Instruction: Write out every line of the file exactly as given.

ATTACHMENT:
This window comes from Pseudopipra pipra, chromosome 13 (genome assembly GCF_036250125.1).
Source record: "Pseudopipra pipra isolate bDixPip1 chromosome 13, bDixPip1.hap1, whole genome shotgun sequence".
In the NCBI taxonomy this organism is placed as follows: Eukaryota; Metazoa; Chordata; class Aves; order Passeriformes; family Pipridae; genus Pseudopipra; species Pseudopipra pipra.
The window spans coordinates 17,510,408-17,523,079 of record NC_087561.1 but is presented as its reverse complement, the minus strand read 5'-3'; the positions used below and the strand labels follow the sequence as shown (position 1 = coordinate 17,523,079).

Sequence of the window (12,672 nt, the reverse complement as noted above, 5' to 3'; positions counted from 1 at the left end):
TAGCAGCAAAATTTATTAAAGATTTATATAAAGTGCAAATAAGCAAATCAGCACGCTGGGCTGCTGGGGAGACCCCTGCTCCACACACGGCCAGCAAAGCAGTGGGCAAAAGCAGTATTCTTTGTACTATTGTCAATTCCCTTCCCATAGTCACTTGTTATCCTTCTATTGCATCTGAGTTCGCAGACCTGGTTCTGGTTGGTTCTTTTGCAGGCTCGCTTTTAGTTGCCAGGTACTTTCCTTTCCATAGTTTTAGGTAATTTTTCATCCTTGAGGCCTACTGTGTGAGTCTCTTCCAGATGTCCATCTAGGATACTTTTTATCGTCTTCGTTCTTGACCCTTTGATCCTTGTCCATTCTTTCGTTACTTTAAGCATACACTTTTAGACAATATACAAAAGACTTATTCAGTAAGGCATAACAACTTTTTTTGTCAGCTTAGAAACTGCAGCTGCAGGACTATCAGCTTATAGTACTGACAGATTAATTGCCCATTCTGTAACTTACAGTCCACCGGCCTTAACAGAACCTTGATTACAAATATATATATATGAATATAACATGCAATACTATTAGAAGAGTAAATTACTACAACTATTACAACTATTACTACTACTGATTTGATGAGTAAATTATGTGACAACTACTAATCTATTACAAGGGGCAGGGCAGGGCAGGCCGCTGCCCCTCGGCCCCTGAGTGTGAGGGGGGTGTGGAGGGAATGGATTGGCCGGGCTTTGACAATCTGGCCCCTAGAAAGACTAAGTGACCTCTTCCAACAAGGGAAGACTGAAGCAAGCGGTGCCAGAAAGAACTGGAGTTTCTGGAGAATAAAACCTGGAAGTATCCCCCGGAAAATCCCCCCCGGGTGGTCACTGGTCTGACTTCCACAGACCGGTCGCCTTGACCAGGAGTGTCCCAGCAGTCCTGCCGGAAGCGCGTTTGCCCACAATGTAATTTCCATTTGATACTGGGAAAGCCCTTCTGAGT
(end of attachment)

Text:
This window comes from Pseudopipra pipra, chromosome 13 (genome assembly GCF_036250125.1).
Source record: "Pseudopipra pipra isolate bDixPip1 chromosome 13, bDixPip1.hap1, whole genome shotgun sequence".
In the NCBI taxonomy this organism is placed as follows: Eukaryota; Metazoa; Chordata; class Aves; order Passeriformes; family Pipridae; genus Pseudopipra; species Pseudopipra pipra.
The window spans coordinates 17,510,408-17,523,079 of record NC_087561.1 but is presented as its reverse complement, the minus strand read 5'-3'; the positions used below and the strand labels follow the sequence as shown (position 1 = coordinate 17,523,079).

Sequence of the window (12,672 nt, the reverse complement as noted above, 5' to 3'; positions counted from 1 at the left end):
TAGCAGCAAAATTTATTAAAGATTTATATAAAGTGCAAATAAGCAAATCAGCACGCTGGGCTGCTGGGGAGACCCCTGCTCCACACACGGCCAGCAAAGCAGTGGGCAAAAGCAGTATTCTTTGTACTATTGTCAATTCCCTTCCCATAGTCACTTGTTATCCTTCTATTGCATCTGAGTTCGCAGACCTGGTTCTGGTTGGTTCTTTTGCAGGCTCGCTTTTAGTTGCCAGGTACTTTCCTTTCCATAGTTTTAGGTAATTTTTCATCCTTGAGGCCTACTGTGTGAGTCTCTTCCAGATGTCCATCTAGGATACTTTTTATCGTCTTCGTTCTTGACCCTTTGATCCTTGTCCATTCTTTCGTTACTTTAAGCATACACTTTTAGACAATATACAAAAGACTTATTCAGTAAGGCATAACAACTTTTTTTGTCAGCTTAGAAACTGCAGCTGCAGGACTATCAGCTTATAGTACTGACAGATTAATTGCCCATTCTGTAACTTACAGTCCACCGGCCTTAACAGAACCTTGATTACAAATATATATATATGAATATAACATGCAATACTATTAGAAGAGTAAATTACTACAACTATTACAACTATTACTACTACTGATTTGATGAGTAAATTATGTGACAACTACTAATCTATTACAAGGGGCAGGGCAGGGCAGGCCGCTGCCCCTCGGCCCCTGAGTGTGAGGGGGGTGTGGAGGGAATGGATTGGCCGGGCTTTGACAATCTGGCCCCTAGAAAGACTAAGTGACCTCTTCCAACAAGGGAAGACTGAAGCAAGCGGTGCCAGAAAGAACTGGAGTTTCTGGAGAATAAAACCTGGAAGTATCCCCCGGAAAATCCCCCCCGGGTGGTCACTGGTCTGACTTCCACAGACCGGTCGCCTTGACCAGGAGTGTCCCAGCAGTCCTGCCGGAAGCGCGTTTGCCCACAATGTAATTTCCATTTGATACTGGGAAAGCCCTTCTGAGT